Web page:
Commoners shell-shocked by MoD ‘land-grab’ plan

A Ministry of Defence proposal to acquire three large upland commons in Cumbria would bring an end to hundreds of years of traditional hill farming, farm leaders have warned.

The MoD has applied to Cumbria County Council to deregister 4,500ha of common land to use for training army personnel.

The threatened commons are Hilton, Murton and Warcop fells, which are situated to the north-east of Appleby-in-Westmorland, in the North Pennines area of outstanding Natural Beauty, and amount to 3% of Cumbria’s common land.

See also: Hill farmer’s snubbed by Defra’s £10m plan to restore peatland

If the land is deregistered, the farming community would be denied the opportunity to graze stock there.

William Patterson, of the Hilton Commoners’ Association, accused the MoD of reneging on previous commitments made in a public inquiry held in Appleby in 2001, which led to all grazing rights on the commons being bought out by the ministry.

“When the MoD negotiated the buy-out and extinguishment of the commoners’ grazing rights (known as ‘stints’) on Hilton Fell, Murton Fell and Warcop Fell, it agreed to leave the fells on the commons register,” said Mr Patterson.

“On the strength of this undertaking, the commoners accepted the buy-out. It is a breach of trust that the MoD now wants to cancel that undertaking without making a further agreement.”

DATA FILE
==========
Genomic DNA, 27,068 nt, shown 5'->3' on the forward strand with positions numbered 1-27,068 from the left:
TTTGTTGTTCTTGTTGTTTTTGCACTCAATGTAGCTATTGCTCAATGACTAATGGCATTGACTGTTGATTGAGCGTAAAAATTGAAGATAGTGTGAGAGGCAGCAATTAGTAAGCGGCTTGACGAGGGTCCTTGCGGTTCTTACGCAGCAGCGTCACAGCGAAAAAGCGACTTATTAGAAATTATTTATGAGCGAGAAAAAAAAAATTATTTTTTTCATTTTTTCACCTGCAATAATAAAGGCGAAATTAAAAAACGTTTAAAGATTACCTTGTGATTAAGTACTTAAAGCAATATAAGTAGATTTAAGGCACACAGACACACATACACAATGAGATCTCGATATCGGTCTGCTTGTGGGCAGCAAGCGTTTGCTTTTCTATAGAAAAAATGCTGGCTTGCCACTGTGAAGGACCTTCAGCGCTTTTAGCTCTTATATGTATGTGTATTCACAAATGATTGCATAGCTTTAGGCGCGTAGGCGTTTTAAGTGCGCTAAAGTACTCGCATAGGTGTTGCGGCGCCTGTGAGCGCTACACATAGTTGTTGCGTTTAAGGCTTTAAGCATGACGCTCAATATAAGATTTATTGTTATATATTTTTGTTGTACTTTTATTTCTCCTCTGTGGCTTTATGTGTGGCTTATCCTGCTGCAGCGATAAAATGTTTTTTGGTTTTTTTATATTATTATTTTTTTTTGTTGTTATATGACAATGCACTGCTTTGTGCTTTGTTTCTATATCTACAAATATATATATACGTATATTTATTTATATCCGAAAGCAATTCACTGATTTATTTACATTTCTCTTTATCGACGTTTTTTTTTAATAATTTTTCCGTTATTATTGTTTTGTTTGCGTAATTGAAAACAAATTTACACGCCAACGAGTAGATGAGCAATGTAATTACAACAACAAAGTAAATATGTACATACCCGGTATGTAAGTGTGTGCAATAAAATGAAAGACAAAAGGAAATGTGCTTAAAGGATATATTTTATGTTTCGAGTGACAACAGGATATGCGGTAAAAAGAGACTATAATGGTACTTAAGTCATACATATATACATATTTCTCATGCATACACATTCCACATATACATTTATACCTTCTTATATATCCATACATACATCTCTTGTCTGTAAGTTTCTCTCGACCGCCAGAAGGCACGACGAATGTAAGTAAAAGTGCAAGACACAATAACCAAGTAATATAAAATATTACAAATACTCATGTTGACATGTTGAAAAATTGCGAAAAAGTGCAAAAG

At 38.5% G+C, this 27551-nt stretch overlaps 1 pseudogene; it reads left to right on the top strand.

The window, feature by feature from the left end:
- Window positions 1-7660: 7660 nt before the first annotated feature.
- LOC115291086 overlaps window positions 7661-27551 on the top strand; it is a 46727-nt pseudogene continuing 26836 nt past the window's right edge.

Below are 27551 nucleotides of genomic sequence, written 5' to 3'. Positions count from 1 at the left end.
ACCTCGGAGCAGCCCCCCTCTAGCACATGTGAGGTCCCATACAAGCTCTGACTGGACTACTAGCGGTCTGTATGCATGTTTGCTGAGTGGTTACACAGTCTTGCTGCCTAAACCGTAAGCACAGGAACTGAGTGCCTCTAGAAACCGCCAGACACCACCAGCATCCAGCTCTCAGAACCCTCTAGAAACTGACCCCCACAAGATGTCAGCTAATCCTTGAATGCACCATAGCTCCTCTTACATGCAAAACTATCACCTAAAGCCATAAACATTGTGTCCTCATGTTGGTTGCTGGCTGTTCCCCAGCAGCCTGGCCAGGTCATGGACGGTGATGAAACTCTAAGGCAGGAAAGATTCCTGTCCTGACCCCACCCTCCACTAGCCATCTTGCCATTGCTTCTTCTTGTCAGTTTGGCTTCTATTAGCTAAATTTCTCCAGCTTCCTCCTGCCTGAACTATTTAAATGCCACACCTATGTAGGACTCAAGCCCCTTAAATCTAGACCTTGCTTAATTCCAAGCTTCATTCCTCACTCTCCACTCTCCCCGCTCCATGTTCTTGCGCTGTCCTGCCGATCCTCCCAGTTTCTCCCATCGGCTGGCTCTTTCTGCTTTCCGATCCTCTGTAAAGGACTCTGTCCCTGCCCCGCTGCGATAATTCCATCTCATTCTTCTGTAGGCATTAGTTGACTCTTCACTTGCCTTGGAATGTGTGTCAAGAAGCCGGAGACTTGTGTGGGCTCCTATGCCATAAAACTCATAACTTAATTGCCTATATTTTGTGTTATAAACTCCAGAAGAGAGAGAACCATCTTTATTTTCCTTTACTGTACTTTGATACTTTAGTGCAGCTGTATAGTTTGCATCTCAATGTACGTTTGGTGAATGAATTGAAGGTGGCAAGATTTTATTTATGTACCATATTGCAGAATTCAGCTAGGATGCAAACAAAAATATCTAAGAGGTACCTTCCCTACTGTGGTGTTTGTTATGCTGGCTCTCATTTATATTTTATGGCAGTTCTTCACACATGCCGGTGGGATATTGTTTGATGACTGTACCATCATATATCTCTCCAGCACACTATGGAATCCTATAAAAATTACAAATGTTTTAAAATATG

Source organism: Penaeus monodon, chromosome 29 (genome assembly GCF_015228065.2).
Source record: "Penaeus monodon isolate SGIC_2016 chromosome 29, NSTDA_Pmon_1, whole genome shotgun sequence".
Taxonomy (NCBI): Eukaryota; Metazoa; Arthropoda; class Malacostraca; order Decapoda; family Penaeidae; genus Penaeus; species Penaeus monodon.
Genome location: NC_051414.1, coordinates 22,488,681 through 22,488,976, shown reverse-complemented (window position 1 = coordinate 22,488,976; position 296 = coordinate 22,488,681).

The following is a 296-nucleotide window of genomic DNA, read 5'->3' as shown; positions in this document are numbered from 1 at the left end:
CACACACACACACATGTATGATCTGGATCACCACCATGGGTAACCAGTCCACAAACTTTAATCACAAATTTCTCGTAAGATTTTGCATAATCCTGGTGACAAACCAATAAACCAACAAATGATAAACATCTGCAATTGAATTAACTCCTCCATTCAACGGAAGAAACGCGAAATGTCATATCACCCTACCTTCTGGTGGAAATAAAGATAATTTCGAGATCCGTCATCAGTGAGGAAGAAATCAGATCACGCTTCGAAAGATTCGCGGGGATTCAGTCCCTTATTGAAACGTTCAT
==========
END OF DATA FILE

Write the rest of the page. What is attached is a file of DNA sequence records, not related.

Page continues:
To safeguard the future of these fells, the land must remain on the commons register, he added.

‘Treasured landscapes’

Viv Lewis, of the Federation of Cumbria Commoners, said: “Common land is important to hill farmers and makes up some of our most treasured landscapes.

“If the hills stop being common land and the commoners lose their rights to graze and the sheep leave the hills, what’s to become of the uplands?”

Julia Aglionby, chair of the Foundation for Common Land, said common land in England had already been reduced to 3% of England’s land area. She branded the MoD’s plans as “spurious, legally contestable and not in the national interest”.

Jan Darrall, of Friends of the Lake District, said the proposals “would destroy our cultural heritage and deny local use”.

An MoD spokesman said: “We have applied to deregister sections of the Warcop training area so that it can be used to provide more effective military training. Existing public footpath access will not be affected.”

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